ONE of Zimbabwe’s iconic financial institutions, ZB Financial Holdings (ZBFH), has over the last few months been engulfed in boardroom fights which the Reserve Bank of Zimbabwe has warned could threaten the stability of the group if left unresolved. On May 12, the National Social Security Authority (Nssa), together with other shareholders, voted against the payment of the ZBFH dividend to an investment vehicle run by veteran banker Nicholas Vingirai (NV, pictured). Transnational Holdings Limited (THL)’s Vingirai had argued that after reclaiming its stake following a protracted battle, it was entitled to the payout. During this AGM/EGM, which lasted four hours, shareholders also voted against the appointment of THL’s proxies to the ZBFH board. Zimbabwe Independent projects editor Bernard Mpofu (BM) spoke to Vingirai on these and other issues. Below are excerpts:
BM: What is your view of corporate Zimbabwe?
NV: Corporate Zimbabwe is a microcosm of the nation; what you see in the nation is what you see in corporate Zimbabwe.
BM: How do you explain the resolutions that were passed during the ZBFH AGM?
NV: From issues raised by some members, it would seem that the members may not have fully understood what the government-brokered agreement was meant to achieve. It was also clear that some members have misplaced fears based on misinformation concerning the Intermarket Group.
Intermarket never collapsed as was popularly believed, but this is a story for another day.
All said, the outcome of the AGM is an affront to the intentions of government, which was to restore the group to good health and help restore confidence in the banking sector.
BM: During the AGM you said that the group faced serious consequences for endorsing resolutions that were widely seen as backing one of the majority shareholders. Are you looking to challenge the outcome of this meeting in court?
NV: THL will not be challenging the AGM outcome in court. The agreement was brokered and signed by government. It is only logical to engage government on the way forward. While some shareholders seemed contemptuous of the government’s efforts in brokering the settlement, THL remains grateful and full of respect for what government did in brokering the settlement.
BM: You also wrote a letter to ZBFH’s company secretary saying the group owes you US$2,7 million in dividend arrears. What has the group said about this?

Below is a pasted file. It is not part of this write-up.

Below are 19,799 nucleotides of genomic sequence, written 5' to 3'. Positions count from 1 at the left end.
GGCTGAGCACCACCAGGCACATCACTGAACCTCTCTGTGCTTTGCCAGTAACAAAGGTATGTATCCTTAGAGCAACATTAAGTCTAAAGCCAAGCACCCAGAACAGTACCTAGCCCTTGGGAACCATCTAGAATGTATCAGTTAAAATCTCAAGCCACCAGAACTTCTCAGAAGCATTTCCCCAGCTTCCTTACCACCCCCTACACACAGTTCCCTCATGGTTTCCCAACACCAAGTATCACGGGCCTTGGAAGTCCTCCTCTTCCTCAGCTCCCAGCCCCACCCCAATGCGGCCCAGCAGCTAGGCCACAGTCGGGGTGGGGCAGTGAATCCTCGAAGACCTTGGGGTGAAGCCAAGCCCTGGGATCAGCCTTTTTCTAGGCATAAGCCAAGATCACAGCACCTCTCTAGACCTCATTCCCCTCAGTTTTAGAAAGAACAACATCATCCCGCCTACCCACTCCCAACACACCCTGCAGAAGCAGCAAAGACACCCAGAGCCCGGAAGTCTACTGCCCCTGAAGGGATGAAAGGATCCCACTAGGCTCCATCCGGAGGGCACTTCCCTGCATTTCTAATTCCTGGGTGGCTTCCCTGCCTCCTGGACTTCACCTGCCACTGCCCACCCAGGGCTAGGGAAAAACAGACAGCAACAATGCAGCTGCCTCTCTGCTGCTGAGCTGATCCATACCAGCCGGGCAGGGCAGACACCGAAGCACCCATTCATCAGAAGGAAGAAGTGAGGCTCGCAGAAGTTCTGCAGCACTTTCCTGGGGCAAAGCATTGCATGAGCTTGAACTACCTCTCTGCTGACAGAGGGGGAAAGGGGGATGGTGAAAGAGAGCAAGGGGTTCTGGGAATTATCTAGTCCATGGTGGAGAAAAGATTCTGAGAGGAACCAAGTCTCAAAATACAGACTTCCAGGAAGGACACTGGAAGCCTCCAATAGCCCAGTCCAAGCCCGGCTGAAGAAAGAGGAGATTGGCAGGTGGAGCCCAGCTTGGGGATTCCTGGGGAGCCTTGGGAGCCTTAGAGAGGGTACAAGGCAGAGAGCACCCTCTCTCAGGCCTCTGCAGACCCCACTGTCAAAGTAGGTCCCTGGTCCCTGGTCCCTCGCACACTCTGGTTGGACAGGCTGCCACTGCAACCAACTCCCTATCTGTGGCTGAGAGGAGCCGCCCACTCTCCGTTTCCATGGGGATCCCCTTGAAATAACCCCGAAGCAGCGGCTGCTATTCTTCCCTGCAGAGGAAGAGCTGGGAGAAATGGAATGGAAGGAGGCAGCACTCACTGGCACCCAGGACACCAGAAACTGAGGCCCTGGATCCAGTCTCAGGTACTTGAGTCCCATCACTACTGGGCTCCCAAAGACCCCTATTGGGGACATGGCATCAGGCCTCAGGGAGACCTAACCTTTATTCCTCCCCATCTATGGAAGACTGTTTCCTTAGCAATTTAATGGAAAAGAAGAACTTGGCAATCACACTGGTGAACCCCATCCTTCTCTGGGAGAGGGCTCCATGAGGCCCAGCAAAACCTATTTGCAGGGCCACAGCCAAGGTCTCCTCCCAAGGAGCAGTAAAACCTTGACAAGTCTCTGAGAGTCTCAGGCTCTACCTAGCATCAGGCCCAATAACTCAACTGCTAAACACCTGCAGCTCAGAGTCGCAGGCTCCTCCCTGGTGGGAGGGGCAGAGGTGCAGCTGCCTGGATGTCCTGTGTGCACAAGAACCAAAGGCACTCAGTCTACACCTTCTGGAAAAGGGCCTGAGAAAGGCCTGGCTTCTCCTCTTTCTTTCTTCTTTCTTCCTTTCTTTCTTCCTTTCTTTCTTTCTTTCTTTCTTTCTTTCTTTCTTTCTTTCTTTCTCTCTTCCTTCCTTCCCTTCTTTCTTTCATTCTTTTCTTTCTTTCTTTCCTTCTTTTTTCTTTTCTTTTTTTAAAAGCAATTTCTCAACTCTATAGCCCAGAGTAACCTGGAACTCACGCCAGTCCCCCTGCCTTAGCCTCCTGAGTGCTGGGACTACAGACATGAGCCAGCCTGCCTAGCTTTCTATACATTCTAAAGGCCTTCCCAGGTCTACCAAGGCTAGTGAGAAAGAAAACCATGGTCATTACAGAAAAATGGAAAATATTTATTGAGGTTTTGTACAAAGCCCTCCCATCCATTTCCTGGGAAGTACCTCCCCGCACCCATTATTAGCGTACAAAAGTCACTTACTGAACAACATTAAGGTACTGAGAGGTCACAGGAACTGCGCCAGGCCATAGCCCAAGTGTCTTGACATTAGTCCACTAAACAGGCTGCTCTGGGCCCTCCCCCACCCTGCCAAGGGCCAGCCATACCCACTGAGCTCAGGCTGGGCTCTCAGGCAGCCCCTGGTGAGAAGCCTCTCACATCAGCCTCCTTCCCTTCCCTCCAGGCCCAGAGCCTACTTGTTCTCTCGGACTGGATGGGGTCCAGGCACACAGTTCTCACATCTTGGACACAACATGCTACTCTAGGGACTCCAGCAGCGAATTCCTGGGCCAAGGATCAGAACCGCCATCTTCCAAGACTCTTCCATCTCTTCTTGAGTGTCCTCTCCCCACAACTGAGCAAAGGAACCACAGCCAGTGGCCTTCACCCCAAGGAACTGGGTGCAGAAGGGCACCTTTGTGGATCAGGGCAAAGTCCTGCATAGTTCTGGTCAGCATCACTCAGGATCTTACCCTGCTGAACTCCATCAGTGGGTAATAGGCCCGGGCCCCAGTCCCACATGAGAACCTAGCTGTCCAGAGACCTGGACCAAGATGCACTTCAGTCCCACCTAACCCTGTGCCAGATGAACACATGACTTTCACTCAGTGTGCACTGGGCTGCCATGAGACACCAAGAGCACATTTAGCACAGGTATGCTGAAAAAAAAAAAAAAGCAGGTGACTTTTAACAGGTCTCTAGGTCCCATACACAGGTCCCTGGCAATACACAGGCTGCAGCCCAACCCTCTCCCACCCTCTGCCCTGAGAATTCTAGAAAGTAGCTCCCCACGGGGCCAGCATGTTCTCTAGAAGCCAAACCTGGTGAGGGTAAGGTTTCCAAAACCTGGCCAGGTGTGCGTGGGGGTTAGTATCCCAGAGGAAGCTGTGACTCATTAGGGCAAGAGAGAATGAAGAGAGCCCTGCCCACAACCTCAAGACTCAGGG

NV: It is perhaps early to expect the group to have taken a position on this matter; it is not a small claim. Nonetheless, we remain convinced that we are due not less than US$2,7 million and it is a matter we hope can be amicably resolved because, in our view, the facts are clear.
BM: The issue of capitalising the group was one of the contentious issues raised over the last few months. As one of the majority shareholders, how would you want ZBFH to be recapitalised?
NV: With the brief glimpse I had from inside, I would like to think that the Group may well be able to capitalise itself organically. I certainly do not share in the panic echoed by some.
BM: During the AGM, the company secretary said management had communicated some important issues that need to be addressed after the Reserve Bank of Zimbabwe carried out its on-site visits. What are some of these issues?
NV: This question is better answered by the company. However, one of the directives was the merger of the bank and the building society. Although I have a different view, I question how this is going to be achieved given that ZBFH members are not prepared to dilute if the AGM resolution is anything to go by.
BM: You have endured one of the longest legal fights in trying to claim your stake. Following the last AGM, are you ready to engage in another fight?
NV: I don’t know whether to call it a fight but, yes, THL is ready to go back to court to assert its rights should it become necessary. It is important to know that this is really not about a “stake”. This is about right and wrong. This is about generations to come who in their day should be able to distinguish between right and wrong guided by the actions of the present generation. For this reason, THL is more determined than ever before to achieve a fair outcome.
Government has also made it clear that they have no delight in seeing THL unfairly dispossessed of its assets.
BM: THL was instrumental in appointing the chief operating officer (COO) of ZBFH. What will THL do to ensure that the COO designate’s appointment is regularised?
NV: Your facts are not accurate. Nonetheless, you will appreciate that this is a matter for the company to deal with.